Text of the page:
As Jasper Chan ambled down the grounds of Thailand’s Wat Arun temple in the capital of Bangkok, his attention was hardly on the famed ornate mosaics adorning the temple’s structures.
Instead, just as he was about to step through the doorway to tranquility, the 30-year-old legal counsel was feeling anything but serene — struggling to stay wired to a Whatsapp call over patchy data connection.
“The judge stood down the hearing and wants an answer to his questions ASAP? I don’t have my laptop with me now!” he told his colleague in exasperation.
People like Chan make up more than a third of travelers who find it difficult to switch off from everyday life while on vacation, according to research by Collinson Group’s Priority Pass, where a majority of the survey’s respondents face the constant pressure to be connected to their devices — with a staggering 73% expressing worries about missing messages if they did not check their phones.
“The persistence of remote working post-pandemic has exacerbated the constant connection to work devices, as lines between professional and personal lives continue to be blurred,” Todd Handcock, global chief commercial officer at Collinson said.
The nagging feeling which keeps travelers tethered to their devices has been coined the fear of switching off, or FOSO. It’s loosely similar to the fear of missing out (FOMO), commonly denoted as the worries of not being included in exciting experiences or activities that others are a part of.
FOSO can be seen as an extension of FOMO, said Handcock. “The fear of disconnecting from devices partially stems from a fear of missing out on work and home updates,” he elaborated.
And this niggling unease may be compromising the quality of travelers’ vacations.
Switching off is not so easy
“There were large groups of tourists milling about and taking photos, while I was the only one busy on the phone trying to find a quiet corner to take the call,” Chan told CNBC Travel.
Board certified clinical psychologist Dr. Cortney Warren associates FOSO as the experience of people wanting to relax, but struggling to detach from life’s daily responsibilities sufficiently enough to enjoy the present moment.
More than half the world is now on social media, according to data by consultancy firm Kepios. A large majority of adults check at least one platform daily and this can be addictive, Warren told CNBC.
The psychologist said that as the pace of daily life speeds up, putting electronic devices aside and immersing oneself in the present, especially while traveling, may not be an easy feat.
“Travel itself can be stressful because you’re out of your daily routine and there may be ongoings at home that require your attention to ensure that things are running smoothly,” she added.
According to the survey by Priority Pass, FOSO is more prevalent among younger travelers.
Some 51% of Gen Z (aged 18-27) respondents admitted to checking work messages while traveling, a number that far exceeds baby boomers’ tendency to do so (aged 59-77) — with just 29% of them saying that they do.
Baby boomers matured as adults long before hand-held technology and social media came onto the scene, explained Tovah Klein, an adjunct associate professor at Barnard College.
“It used to be that you canceled your newspaper delivery, put an out of office message on your landline office phone voice mail, and went away on vacation,” Klein said.
Younger generations, such as Gen Zs and millennials (aged 27-42), have grown up with technology and are more likely to be constantly connected, echoed Collins’ Handcock.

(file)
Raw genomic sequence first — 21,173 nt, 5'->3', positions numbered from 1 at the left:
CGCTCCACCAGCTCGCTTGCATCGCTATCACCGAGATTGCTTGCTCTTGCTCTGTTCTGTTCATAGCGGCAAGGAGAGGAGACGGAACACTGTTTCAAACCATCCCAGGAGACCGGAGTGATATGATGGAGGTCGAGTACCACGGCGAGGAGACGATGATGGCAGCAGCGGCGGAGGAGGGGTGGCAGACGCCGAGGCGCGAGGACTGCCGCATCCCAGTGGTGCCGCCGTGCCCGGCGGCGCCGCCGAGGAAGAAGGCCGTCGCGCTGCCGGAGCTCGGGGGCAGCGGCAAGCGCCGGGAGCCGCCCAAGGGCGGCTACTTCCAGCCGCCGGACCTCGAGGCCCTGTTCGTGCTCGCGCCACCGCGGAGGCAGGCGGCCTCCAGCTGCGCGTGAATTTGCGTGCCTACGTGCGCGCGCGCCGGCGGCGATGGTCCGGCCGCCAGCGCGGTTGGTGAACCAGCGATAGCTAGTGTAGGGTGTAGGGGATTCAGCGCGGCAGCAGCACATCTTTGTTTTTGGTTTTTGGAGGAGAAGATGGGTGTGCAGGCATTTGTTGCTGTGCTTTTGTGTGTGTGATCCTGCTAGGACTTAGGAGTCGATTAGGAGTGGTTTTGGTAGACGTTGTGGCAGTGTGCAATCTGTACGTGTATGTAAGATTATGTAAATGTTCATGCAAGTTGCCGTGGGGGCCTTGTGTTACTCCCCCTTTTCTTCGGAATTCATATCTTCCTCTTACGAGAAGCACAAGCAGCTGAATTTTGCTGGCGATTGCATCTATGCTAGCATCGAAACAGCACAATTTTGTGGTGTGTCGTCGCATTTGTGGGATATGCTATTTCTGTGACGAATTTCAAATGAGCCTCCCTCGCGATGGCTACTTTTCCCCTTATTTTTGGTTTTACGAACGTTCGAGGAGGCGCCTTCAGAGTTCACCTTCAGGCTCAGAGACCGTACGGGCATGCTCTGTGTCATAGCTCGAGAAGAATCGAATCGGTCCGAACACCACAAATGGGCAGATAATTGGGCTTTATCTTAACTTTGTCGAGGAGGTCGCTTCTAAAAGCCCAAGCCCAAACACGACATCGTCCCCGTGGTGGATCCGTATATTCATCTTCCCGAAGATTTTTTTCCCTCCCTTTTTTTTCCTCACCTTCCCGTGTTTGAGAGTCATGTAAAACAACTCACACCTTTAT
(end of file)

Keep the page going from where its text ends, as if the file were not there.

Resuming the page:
Earlier in March, 29-year-old Jefferson Low spent a week snowboarding down the powdered slopes of Niseko, one of Japan’s most popular scenic ski resorts.
After each run, as his peers dusted clumps of snow off and scampered to the ski lifts for another round, Low whips out his phone — to check on stock market movements.
“It has become more of a lifestyle … for work, but also out of curiosity,” said Low, a currency trader at a bank. He said he once kept his eyes on an upcoming Bank of Japan policy meeting while on the slopes.
“Not great though, given that I should be recharging,” he admitted sheepishly.
Drawing the boundaries
Others are firmer in establishing a personal “no work” policy while on holiday.
“I think it’s a first world syndrome,” said Tan De Xun, a sales personnel at a software company in Singapore.
Tan said that whenever he’s overseas, aside from navigational purposes, he tries not to touch his phone at all.
“I’m clear in drawing the fine line. Nothing related to work will be on my personal phone,” he told CNBC. “The number one problem that a lot of people do is they extend their business applications onto their own phone, such as Teams and Outlook.”
That said, he noted that the nature of his job allowed him the luxury to properly disconnect and attend to work only when his vacation ends.
But not everyone’s work allows them to unwind fully.
Chan, a legal counsel, recalled how he kept access to his work emails on all his devices in a previous job, and checked and approved documents whenever he had the time to, even taking zoom meetings on holidays if necessary.
“Some deadlines and timelines are tight with consequences. I am but a cog in the wheel, and if my responses are delayed, everybody else’s work downstream will be affected,” he said.
He said being constantly plugged-in contributed to an inability to detach from work. “If I really wanted a hard disconnect, I would have to be stricter about my boundaries,” he added.
That said and established, it’s still a case of different strokes for different folks when it comes to the fear of switching off.
“Some may find that FOSO helps them to stay motivated and productive, even when they are on vacation, while others simply see it as stressful,” said Handcock.